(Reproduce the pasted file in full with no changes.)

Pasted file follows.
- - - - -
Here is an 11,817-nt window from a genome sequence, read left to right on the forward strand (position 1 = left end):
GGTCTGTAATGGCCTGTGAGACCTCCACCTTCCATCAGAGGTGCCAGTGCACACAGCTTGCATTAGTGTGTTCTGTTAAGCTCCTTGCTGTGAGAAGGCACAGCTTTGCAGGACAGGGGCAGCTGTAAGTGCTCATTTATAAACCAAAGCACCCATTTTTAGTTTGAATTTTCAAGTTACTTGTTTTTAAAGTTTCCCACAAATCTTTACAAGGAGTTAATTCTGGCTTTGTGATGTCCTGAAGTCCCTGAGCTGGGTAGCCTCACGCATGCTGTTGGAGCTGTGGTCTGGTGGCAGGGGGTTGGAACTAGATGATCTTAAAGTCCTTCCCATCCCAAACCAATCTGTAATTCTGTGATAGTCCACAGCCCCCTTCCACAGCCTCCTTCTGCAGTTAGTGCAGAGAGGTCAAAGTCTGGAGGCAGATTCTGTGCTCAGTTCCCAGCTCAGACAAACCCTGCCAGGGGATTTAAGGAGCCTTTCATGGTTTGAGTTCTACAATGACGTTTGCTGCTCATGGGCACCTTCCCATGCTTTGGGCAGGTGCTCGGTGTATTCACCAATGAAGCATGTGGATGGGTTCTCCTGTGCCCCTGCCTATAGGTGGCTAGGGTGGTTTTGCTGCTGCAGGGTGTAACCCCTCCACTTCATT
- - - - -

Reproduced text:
Here is an 11,817-nt window from a genome sequence, read left to right on the forward strand (position 1 = left end):
GGTCTGTAATGGCCTGTGAGACCTCCACCTTCCATCAGAGGTGCCAGTGCACACAGCTTGCATTAGTGTGTTCTGTTAAGCTCCTTGCTGTGAGAAGGCACAGCTTTGCAGGACAGGGGCAGCTGTAAGTGCTCATTTATAAACCAAAGCACCCATTTTTAGTTTGAATTTTCAAGTTACTTGTTTTTAAAGTTTCCCACAAATCTTTACAAGGAGTTAATTCTGGCTTTGTGATGTCCTGAAGTCCCTGAGCTGGGTAGCCTCACGCATGCTGTTGGAGCTGTGGTCTGGTGGCAGGGGGTTGGAACTAGATGATCTTAAAGTCCTTCCCATCCCAAACCAATCTGTAATTCTGTGATAGTCCACAGCCCCCTTCCACAGCCTCCTTCTGCAGTTAGTGCAGAGAGGTCAAAGTCTGGAGGCAGATTCTGTGCTCAGTTCCCAGCTCAGACAAACCCTGCCAGGGGATTTAAGGAGCCTTTCATGGTTTGAGTTCTACAATGACGTTTGCTGCTCATGGGCACCTTCCCATGCTTTGGGCAGGTGCTCGGTGTATTCACCAATGAAGCATGTGGATGGGTTCTCCTGTGCCCCTGCCTATAGGTGGCTAGGGTGGTTTTGCTGCTGCAGGGTGTAACCCCTCCACTTCATT